Jean-Christophe Frisch

Since he founded XVIII-21 Le Baroque Nomade, Jean-Christophe Frisch has travelled all around the world, devoting himself to exchanges and encounters of European Baroque music with various forms of traditional music. This conductor’s powerful musical adventure is also a human adventure with the musicians, which is transmitted to the audience through emotion and the humanism that underpins each of his projects.

His rigour and precision goes back to his studies of biology. He is an outstanding flautist from the beginnings of his career, and his complete recording of Vivaldi’s flute sonatas (for Universal) remains a reference. His innovative vision of Baroque music persuaded him to create XVIII-21, with the aim of implementing his musical ideas. From then on, Jean-Christophe Frisch has devoted himself to conduction and opened a new way in the rereading of the Baroque repertoire, discovered some forty years ago. His interpretations are noteworthy for the sense of contrast in tempos, the balance between the low and high registers in orchestration, and the expressive inventiveness of phrasings. Guided by a constant questioning of experiments, his research is based on the incredible advances of the most recent musicological discoveries, the authenticity and sincerity of his musicians, and his personal relationship with the orchestra, based on confidence, serenity and otherness.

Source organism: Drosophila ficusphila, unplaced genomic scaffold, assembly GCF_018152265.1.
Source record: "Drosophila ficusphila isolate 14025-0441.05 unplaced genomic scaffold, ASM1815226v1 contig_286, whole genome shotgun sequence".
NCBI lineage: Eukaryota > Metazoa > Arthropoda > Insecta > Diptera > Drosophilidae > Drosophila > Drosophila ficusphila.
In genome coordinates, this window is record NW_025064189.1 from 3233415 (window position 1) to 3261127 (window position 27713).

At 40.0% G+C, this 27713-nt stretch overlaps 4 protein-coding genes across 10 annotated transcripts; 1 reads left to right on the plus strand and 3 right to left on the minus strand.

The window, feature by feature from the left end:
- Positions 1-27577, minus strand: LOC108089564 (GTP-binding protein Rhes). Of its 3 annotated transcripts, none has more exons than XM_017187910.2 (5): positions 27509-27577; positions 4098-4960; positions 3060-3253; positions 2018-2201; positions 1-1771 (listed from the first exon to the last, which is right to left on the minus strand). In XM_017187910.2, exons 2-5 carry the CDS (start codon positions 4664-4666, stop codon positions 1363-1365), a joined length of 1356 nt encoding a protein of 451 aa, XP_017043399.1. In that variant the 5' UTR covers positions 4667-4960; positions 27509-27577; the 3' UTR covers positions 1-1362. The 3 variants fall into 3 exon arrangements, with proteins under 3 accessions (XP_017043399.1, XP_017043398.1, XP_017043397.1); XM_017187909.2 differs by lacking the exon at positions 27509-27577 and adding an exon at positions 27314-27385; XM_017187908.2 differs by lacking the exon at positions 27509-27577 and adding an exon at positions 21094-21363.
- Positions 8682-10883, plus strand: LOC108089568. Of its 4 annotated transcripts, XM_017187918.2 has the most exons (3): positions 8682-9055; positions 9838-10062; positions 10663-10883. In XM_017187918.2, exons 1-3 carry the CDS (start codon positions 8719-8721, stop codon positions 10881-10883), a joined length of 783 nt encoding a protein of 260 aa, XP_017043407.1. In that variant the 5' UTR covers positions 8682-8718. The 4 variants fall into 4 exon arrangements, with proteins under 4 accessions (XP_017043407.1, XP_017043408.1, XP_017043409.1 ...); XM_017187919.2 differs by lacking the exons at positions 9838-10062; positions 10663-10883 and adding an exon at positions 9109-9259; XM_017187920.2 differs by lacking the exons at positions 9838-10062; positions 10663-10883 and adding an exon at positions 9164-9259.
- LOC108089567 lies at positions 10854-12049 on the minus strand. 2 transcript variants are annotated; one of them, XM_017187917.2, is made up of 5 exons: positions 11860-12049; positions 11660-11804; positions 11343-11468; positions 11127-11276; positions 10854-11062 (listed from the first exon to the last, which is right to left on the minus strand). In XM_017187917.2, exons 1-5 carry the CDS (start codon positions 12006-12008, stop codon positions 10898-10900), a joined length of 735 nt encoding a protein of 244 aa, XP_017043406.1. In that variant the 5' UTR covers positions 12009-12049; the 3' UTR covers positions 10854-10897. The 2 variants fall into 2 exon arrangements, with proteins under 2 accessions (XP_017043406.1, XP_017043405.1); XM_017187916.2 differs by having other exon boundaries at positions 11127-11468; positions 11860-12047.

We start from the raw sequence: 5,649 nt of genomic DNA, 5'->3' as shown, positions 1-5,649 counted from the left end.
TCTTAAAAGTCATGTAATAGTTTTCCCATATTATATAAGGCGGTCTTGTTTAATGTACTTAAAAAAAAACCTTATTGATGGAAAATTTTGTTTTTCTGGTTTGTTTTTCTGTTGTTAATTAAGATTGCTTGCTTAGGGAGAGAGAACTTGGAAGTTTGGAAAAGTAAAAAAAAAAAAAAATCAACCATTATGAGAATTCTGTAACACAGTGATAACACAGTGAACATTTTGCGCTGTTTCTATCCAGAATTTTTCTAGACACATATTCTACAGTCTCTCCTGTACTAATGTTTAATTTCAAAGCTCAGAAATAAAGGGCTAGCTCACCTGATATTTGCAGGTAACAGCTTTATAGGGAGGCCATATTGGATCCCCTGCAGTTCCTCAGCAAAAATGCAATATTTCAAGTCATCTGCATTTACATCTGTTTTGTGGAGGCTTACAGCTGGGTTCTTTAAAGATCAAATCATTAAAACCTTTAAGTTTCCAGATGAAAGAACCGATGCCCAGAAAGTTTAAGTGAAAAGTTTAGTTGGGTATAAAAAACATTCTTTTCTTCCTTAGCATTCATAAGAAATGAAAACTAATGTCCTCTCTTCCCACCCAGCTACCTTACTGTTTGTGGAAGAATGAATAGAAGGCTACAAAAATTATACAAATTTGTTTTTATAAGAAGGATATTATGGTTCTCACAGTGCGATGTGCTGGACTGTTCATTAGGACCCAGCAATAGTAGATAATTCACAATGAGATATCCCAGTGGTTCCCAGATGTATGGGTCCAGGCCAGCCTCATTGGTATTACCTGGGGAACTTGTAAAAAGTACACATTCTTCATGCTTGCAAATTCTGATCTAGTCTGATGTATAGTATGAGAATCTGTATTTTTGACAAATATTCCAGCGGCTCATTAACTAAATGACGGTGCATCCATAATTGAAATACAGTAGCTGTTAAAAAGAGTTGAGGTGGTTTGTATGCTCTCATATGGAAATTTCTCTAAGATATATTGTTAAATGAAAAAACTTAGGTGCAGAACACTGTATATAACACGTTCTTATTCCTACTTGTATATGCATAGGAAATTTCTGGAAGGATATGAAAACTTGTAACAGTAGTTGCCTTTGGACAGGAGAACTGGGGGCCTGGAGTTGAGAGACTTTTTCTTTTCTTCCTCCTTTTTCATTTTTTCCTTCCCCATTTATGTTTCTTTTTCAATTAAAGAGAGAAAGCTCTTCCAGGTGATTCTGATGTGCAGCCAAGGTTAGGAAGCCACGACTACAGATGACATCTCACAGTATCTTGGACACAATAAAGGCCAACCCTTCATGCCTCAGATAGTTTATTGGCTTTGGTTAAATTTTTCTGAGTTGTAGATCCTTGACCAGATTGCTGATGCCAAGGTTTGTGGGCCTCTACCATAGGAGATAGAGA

Jean-Christophe Frisch has conducted in 34 countries, in prestigious venues such as the Cité de la Musique in Paris, the Kölner Philharmonie, the Bergen Festival (Norway), the Southbank Centre Festival in London, the Festivals of Jerusalem, Utrecht and Granada, the Opera Houses of Rome, Damascus and La Fenice in Venice... He has recorded more than twenty albums, unanimously hailed by the international press : ‘One of the best CDs of the year 2003’ (Sunday Times), ‘One of the year’s most extraordinary releases’ (Gramophone), ‘Fascinating recordings’ (Early Music Review)...

The concerts and shows directed by this conductor, nicknamed ‘the Indiana Jones of Baroque music’ by his musicians, have been described in numerous articles as absolutely exceptional performances :

« A cultural revelation. The resulting sound is gripping. Past master in this subtle to-and-fro between the Same and the Other » - Télérama

« XVIII-21 plays on contrasts as on relationships with a skill that succeeds in respecting the poet’s share. [...] novelty of the approach, the quality of the interpretation and the musicological rigour of the chosen options... » - Le Monde

« Essential » - classicnews.com

« Admirable spirit of imagination » - Early Music Review

« His energy and charisma transport the listener into a poetic, sensitive world » - Classica

« That is called infinite respect » - Télérama